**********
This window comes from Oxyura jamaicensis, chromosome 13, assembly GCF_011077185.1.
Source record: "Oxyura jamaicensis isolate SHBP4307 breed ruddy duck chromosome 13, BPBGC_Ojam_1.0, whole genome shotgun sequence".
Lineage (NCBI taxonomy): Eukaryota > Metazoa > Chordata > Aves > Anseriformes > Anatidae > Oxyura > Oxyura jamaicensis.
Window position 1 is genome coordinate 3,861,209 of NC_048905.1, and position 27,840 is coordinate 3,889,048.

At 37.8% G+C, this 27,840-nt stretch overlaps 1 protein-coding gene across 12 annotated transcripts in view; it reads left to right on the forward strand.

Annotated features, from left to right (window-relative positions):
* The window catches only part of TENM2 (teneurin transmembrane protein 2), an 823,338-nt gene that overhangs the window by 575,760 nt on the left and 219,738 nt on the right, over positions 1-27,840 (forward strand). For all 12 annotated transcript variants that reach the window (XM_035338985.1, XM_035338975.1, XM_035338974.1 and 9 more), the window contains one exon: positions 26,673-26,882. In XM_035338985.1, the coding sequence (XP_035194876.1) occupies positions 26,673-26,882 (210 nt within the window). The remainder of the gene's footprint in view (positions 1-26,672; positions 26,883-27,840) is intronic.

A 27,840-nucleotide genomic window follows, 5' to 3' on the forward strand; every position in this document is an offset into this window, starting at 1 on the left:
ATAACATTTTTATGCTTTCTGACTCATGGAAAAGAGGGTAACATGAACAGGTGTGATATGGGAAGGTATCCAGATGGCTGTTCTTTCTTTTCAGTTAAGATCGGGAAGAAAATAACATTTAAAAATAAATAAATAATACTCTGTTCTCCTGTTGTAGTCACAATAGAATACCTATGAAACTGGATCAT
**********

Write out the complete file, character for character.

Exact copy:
This window comes from Oxyura jamaicensis, chromosome 13, assembly GCF_011077185.1.
Source record: "Oxyura jamaicensis isolate SHBP4307 breed ruddy duck chromosome 13, BPBGC_Ojam_1.0, whole genome shotgun sequence".
Lineage (NCBI taxonomy): Eukaryota > Metazoa > Chordata > Aves > Anseriformes > Anatidae > Oxyura > Oxyura jamaicensis.
Window position 1 is genome coordinate 3,861,209 of NC_048905.1, and position 27,840 is coordinate 3,889,048.

At 37.8% G+C, this 27,840-nt stretch overlaps 1 protein-coding gene across 12 annotated transcripts in view; it reads left to right on the forward strand.

Annotated features, from left to right (window-relative positions):
* The window catches only part of TENM2 (teneurin transmembrane protein 2), an 823,338-nt gene that overhangs the window by 575,760 nt on the left and 219,738 nt on the right, over positions 1-27,840 (forward strand). For all 12 annotated transcript variants that reach the window (XM_035338985.1, XM_035338975.1, XM_035338974.1 and 9 more), the window contains one exon: positions 26,673-26,882. In XM_035338985.1, the coding sequence (XP_035194876.1) occupies positions 26,673-26,882 (210 nt within the window). The remainder of the gene's footprint in view (positions 1-26,672; positions 26,883-27,840) is intronic.

A 27,840-nucleotide genomic window follows, 5' to 3' on the forward strand; every position in this document is an offset into this window, starting at 1 on the left:
ATAACATTTTTATGCTTTCTGACTCATGGAAAAGAGGGTAACATGAACAGGTGTGATATGGGAAGGTATCCAGATGGCTGTTCTTTCTTTTCAGTTAAGATCGGGAAGAAAATAACATTTAAAAATAAATAAATAATACTCTGTTCTCCTGTTGTAGTCACAATAGAATACCTATGAAACTGGATCAT